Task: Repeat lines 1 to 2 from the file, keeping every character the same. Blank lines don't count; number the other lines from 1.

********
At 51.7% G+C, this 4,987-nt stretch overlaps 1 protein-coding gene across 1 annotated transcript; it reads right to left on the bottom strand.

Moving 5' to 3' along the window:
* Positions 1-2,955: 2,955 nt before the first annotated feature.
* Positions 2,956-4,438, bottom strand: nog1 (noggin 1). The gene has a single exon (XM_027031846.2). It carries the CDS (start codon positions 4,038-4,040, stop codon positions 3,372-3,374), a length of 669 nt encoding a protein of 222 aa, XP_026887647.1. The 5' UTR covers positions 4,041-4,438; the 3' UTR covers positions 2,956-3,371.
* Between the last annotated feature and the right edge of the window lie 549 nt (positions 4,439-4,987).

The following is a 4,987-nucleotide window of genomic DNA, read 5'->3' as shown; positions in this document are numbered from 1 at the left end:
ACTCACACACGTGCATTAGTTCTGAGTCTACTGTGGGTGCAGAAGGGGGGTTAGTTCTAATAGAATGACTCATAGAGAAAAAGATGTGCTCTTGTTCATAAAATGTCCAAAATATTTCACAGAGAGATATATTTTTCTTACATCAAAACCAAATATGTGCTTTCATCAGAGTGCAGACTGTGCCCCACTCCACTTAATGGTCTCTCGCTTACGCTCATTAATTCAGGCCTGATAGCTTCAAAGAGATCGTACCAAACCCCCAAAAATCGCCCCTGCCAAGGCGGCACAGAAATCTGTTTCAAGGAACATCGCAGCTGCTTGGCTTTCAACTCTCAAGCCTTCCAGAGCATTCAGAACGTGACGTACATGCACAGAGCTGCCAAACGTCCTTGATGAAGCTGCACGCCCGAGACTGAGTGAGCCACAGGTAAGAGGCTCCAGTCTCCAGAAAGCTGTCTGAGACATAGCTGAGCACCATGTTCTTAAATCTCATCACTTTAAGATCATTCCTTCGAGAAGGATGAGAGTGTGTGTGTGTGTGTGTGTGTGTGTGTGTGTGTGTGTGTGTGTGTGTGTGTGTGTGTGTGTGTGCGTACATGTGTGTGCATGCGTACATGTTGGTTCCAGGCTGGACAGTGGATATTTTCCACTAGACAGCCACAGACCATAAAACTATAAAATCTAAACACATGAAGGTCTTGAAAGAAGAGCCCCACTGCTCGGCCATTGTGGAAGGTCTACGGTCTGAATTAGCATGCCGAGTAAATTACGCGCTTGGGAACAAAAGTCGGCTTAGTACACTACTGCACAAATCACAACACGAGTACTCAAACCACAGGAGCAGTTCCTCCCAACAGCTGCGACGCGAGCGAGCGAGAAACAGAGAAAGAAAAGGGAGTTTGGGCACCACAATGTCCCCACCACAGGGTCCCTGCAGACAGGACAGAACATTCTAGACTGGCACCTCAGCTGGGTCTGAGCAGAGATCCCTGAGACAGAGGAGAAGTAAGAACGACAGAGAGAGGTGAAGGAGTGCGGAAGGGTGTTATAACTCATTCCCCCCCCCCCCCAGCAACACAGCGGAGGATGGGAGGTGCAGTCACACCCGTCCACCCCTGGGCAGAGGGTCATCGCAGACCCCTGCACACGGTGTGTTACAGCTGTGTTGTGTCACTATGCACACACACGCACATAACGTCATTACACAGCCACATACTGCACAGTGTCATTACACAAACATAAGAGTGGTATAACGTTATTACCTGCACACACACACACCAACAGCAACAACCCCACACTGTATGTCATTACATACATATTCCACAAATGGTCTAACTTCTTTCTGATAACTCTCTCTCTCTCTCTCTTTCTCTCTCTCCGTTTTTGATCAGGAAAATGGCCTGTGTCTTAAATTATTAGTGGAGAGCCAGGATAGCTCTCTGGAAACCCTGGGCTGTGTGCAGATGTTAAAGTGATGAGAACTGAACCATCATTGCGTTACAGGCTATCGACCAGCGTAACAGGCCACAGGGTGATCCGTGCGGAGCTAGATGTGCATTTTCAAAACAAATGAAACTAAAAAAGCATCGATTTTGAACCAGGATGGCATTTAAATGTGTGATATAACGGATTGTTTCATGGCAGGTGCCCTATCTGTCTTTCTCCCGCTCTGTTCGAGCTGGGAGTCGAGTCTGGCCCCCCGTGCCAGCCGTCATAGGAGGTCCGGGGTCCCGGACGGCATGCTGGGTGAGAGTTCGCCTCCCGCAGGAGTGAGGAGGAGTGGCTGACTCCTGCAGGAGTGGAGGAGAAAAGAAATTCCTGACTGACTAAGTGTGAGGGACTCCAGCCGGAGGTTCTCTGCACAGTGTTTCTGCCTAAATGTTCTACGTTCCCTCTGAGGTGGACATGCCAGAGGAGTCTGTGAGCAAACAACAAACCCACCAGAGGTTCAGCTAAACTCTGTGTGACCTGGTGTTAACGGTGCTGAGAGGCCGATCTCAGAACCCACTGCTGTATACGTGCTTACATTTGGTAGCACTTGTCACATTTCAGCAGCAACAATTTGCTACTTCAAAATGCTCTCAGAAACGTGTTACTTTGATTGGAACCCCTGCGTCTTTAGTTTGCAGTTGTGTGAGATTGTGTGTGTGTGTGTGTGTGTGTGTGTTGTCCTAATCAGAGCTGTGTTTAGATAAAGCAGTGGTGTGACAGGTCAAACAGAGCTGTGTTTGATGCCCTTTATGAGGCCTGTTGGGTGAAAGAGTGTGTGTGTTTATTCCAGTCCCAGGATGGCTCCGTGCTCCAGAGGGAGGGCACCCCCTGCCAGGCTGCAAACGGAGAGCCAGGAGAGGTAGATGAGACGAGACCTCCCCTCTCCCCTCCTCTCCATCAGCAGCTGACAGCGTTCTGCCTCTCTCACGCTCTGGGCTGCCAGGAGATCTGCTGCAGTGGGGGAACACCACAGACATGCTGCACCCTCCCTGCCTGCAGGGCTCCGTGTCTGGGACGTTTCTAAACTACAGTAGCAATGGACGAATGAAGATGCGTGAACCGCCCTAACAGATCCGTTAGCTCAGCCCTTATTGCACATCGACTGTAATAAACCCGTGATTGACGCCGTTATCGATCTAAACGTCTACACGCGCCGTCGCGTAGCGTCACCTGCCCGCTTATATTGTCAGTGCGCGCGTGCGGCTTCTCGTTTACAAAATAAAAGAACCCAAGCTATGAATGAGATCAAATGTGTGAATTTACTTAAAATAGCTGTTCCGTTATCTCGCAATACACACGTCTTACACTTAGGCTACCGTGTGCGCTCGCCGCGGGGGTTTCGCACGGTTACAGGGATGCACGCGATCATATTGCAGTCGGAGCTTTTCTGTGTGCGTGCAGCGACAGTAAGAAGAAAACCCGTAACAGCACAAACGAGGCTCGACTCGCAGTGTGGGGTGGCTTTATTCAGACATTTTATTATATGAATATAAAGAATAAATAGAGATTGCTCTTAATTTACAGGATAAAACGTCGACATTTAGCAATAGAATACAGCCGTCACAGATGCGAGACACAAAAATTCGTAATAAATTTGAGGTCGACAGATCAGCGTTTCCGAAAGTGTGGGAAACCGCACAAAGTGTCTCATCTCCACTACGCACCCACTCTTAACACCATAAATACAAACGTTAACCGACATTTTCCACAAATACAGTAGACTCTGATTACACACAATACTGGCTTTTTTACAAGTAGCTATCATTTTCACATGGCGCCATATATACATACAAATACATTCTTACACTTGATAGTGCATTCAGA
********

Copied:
At 51.7% G+C, this 4,987-nt stretch overlaps 1 protein-coding gene across 1 annotated transcript; it reads right to left on the bottom strand.

Moving 5' to 3' along the window: